We take a look at all things pumpkin, its origins and its surprising number of uses.
The pumpkin is a many-splendoured vegetable. Actually, this isn’t strictly true: the pumpkin is in fact a fruit.
Big, round and generally a rich deep orange colour (they can also come in green, white and blue), these giant winter squashes are relatively easy to grow and make excellent soup, pies, cakes and even beer.
They also have medicinal qualities for humans and their pets. Most of all, perhaps, in the minds of children they are indelibly linked to Halloween, as glowing jack-o’-lanterns.
Pumpkins are by no means a new phenomenon. It is thought that they’ve been around since at least 7,000 BC. Originally native to Mexico and the southern states of the United States of America, pumpkins are now grown all over the world.
China and India produce nearly half the yearly global crop of around 27 million tonnes. The largest fruits can exceed a tonne in weight. Britain grows more than 15 million pumpkins each year.
Well over a million pumpkins are purchased annually in Britain, just for Halloween, meaning the fruit has cemented itself in popular culture.
Pumpkins have appeared in many fairy tales and folk law – Cinderella’s stagecoach, the headless horseman’s replacement head in Sleepy Hollow, Jack Pumpkinhead in the sequel to The Wizard of Oz and regular references in the Harry Potter stories.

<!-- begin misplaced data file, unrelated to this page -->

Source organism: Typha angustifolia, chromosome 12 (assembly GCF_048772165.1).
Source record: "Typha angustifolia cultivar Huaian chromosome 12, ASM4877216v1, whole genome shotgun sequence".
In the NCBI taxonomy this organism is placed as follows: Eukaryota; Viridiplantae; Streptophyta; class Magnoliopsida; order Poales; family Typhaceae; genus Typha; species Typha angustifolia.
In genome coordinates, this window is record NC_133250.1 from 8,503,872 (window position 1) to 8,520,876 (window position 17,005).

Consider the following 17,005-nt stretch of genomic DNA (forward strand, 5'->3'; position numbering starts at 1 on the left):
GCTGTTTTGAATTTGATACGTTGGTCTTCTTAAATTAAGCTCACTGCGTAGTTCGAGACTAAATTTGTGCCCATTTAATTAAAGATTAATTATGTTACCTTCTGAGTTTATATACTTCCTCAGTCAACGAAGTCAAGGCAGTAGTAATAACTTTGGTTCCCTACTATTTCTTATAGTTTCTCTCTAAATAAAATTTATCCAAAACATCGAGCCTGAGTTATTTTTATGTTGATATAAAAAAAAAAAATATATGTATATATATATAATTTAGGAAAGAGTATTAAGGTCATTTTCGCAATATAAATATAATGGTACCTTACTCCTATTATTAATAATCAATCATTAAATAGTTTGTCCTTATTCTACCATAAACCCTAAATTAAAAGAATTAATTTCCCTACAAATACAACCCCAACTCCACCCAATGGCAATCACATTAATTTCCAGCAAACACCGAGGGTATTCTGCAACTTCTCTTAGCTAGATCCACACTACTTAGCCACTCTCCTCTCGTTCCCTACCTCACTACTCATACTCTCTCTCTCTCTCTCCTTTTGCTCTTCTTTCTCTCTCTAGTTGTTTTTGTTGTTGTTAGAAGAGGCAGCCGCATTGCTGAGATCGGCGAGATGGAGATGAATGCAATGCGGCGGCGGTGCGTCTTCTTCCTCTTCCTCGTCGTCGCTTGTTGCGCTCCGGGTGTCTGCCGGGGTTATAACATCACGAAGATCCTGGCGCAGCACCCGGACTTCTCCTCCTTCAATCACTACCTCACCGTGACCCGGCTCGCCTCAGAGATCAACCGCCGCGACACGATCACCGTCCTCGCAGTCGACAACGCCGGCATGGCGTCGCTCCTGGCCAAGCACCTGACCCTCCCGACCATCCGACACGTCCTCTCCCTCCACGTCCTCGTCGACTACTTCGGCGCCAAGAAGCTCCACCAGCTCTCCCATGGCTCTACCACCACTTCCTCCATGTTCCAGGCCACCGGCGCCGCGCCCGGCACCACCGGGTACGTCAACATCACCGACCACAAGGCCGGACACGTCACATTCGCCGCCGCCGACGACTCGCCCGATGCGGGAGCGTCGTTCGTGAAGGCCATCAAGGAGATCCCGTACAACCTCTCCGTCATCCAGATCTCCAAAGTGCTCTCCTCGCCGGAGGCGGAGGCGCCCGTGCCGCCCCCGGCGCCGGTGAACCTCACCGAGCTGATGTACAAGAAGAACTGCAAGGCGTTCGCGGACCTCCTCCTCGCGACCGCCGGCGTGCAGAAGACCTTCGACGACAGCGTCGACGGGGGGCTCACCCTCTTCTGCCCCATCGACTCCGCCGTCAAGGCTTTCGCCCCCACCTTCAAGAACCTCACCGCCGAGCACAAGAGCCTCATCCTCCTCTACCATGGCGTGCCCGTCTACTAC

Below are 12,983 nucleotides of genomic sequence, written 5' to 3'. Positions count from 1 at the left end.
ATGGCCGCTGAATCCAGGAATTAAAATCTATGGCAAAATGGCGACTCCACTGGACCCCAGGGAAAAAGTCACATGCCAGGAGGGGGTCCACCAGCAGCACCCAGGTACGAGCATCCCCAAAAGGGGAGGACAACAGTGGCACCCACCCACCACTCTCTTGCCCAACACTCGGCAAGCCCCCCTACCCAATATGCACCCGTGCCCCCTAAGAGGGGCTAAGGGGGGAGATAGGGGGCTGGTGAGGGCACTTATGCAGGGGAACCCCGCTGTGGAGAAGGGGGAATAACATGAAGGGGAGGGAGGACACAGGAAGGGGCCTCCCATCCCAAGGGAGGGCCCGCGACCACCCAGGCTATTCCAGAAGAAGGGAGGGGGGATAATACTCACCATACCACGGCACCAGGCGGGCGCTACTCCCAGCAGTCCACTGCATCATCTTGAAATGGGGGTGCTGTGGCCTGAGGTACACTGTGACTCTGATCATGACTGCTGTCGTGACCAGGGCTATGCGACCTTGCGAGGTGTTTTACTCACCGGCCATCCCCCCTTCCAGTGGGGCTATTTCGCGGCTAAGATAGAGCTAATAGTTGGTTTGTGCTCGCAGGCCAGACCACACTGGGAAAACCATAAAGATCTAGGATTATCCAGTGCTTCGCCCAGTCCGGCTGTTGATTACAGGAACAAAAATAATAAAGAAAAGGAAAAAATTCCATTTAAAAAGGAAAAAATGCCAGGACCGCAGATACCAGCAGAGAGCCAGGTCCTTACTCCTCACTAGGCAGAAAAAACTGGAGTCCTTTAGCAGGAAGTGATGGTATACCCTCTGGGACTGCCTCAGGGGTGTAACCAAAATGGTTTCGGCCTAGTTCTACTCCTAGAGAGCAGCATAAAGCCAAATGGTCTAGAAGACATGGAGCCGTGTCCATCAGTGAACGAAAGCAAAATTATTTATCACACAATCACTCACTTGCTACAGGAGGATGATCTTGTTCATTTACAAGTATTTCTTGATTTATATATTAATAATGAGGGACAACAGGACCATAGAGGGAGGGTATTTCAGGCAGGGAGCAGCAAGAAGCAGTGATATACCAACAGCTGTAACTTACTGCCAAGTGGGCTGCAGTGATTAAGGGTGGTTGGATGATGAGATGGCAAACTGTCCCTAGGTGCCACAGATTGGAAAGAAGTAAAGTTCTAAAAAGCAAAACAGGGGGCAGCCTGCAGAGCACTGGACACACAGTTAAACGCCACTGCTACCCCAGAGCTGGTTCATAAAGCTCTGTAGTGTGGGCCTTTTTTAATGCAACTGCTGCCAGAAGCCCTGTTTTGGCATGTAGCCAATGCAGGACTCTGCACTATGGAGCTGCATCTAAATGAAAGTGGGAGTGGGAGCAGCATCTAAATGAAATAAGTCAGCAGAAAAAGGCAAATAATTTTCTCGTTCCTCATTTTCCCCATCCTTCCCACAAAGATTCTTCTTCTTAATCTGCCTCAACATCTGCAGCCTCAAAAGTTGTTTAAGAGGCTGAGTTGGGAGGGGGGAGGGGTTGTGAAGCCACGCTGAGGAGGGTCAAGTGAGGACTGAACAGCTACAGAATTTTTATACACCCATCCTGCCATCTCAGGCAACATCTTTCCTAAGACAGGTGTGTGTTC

When selecting a pumpkin for decoration, it’s best to choose one with its stalk still attached, firm to the touch with a deep orange colour, symmetrically round and free from blemishes, rot, cuts and soft spots.
It should be stored somewhere dry and handled as little as possible. If eating is your main priority, however, select a small one as their meat is sweeter and less stringy.
As well as being versatile, pumpkins are very nutritious – low in calories, fat and sodium, but rich in potassium and Vitamin A.
Pumpkin pie has always been closely associated with America’s Thanksgiving celebrations, but there are numerous ways of cooking pumpkins; they can be grilled, baked, broiled, steamed, curried or roasted whole in hot embers – as originally practiced by Native Americans.
The pumpkin shell, the leaves and even the flowers are also edible. Roasted pumpkin seeds are also very appetising. Their iron, vitamins, zinc and magnesium can be beneficial for the heart, diabetes, detoxification and a good night’s sleep.
Pumpkin seed oil can have medicinal qualities, sometimes helping with depression, healthy hair and skin, prostate and the menopause. If you fancy growing your own pumpkins, here’s a few tips:
- Sow the seeds on their side at a depth of one inch in small compost-filled pots between April and June. Water regularly and when the roots start to show, move them to a larger pot.
- Once the seedlings are established in early summer, plant them outside – six to ten feet apart in a sunny, sheltered spot. Feed and water them. Remove any substandard fruit, leaving two or three on each plant.
- To avoid rotting, raise fruit off the ground on bricks or wood as they grow bigger. Remove any leaves that keep sunlight off the fruit. Protect them with straw if there’s a risk of an early frost.
- Leave the fruit on the plant for as long as possible to mature and ripen. When the stem cracks and the skin feels tough, the fruit is ready for picking. Harvest with a long stalk before the first frost.
- Expose the pumpkin to sunlight outside for ten days or keep it indoors for four days, to harden. Pumpkins can be stored for between four to six months.